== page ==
Like I said earlier, Preschoolers are smart, very smart. They strive for independence and control of their choices. By their second, third or fourth year they have had limited exposure in many areas, including food. Their choices continue to develop as they mature and in the case of food, their menu choices expand. As they are able to bite and chew, new textures are introduced. With the development of fine motor skills, they are able to use a spoon, fork, and knife with ease.
However, as the world of food opens up to them a large majority of kids become anxious, stressed, and suspicious. Trying new foods takes them out of their comfort zone and away from the things they know they like. It represents risk. This was expressed by quite a few children when doing a program called Next Step. This particular exercise was all about how our feelings about things and experiences can change over time.
One Next Step question in particular was about how one feel about eating vegetables. Many kids responded that they are scared of vegetables. This response surprised me for a moment. In talking with the kids further, I realized that trying new things is scary for not just kids but for adults also.
Taking baby steps is the key. Eating should be easy, fun, and appealing for both kids and parents—not stressful. I call this Eating Education.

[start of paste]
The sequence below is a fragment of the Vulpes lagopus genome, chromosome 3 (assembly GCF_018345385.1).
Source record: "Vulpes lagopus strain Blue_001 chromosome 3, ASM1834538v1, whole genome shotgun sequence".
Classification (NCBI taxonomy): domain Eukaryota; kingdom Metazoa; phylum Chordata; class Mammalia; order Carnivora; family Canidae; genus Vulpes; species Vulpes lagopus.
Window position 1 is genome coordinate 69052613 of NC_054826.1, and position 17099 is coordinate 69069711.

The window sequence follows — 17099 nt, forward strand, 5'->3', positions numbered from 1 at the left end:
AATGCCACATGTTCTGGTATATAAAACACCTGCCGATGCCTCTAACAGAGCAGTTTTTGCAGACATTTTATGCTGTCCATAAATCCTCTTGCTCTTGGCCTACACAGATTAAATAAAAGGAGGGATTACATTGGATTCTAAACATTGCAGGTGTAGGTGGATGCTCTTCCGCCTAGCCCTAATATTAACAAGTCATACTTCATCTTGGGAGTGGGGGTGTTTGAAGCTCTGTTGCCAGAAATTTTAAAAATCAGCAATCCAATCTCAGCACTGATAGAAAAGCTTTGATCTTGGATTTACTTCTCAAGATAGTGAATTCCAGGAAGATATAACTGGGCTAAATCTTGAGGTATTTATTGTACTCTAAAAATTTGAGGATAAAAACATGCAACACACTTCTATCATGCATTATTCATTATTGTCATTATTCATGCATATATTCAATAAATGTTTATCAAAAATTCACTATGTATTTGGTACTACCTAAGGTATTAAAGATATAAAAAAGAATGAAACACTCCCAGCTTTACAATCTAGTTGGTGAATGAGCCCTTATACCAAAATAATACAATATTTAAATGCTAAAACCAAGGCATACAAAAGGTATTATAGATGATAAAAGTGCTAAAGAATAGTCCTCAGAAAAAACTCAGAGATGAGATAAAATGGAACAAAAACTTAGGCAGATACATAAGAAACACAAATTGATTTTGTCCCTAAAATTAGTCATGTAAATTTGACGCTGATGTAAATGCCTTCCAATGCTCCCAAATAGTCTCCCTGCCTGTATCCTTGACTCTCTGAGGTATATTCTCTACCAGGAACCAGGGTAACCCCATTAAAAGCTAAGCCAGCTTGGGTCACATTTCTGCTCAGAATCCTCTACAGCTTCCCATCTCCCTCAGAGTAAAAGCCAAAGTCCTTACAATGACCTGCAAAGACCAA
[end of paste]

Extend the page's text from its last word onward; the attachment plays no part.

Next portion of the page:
The first two steps in Eating Education is to explore what foods look like and how they can be eaten.
When I showed kids a potato, I was shocked to find that many of them did not previously know what a potato looked like and some even thought it was a peanut. The connection between the potato and the potato becoming french fries , hash, browns or mashed was a lesson that needed to be learned or reinforced.
Together, we prepared some much loved french fries, the healthy way: on a rack using Idaho potatoes, red bliss potatoes, yukon gold and sweet potatoes. This recipe (link) is as delicious as it is healthy.
Explore healthy, easy-to-prepare recipes on the show Doggity's. Doggity and his canine friends make preparing healthy foods fun. Kids can’t resist these dog gone good snacks and meals!
Healthy Fries Recipe
2 medium or one large potato (white, and/or sweet)
1-2 tablespoons of olive oil
1/2 teaspoon coarse salt
pepper to taste
1. Cut potatoes into any shapes and sizes desired, 1/4 to 1/2 inch thick.
2. Place potatoes into large mixing bowl, add spices, and then oil. Toss with your hands and rub potatoes to coat with oil. If a little more oil is needed pour into cap of oil bottle and drizzle over potatoes and continue to coat each potato with your hands.
3. Place a wire rack over a flat baking pan and lay potatoes in single layer (not touching).
4. Bake in preheated 450°F oven for 20-25 minutes.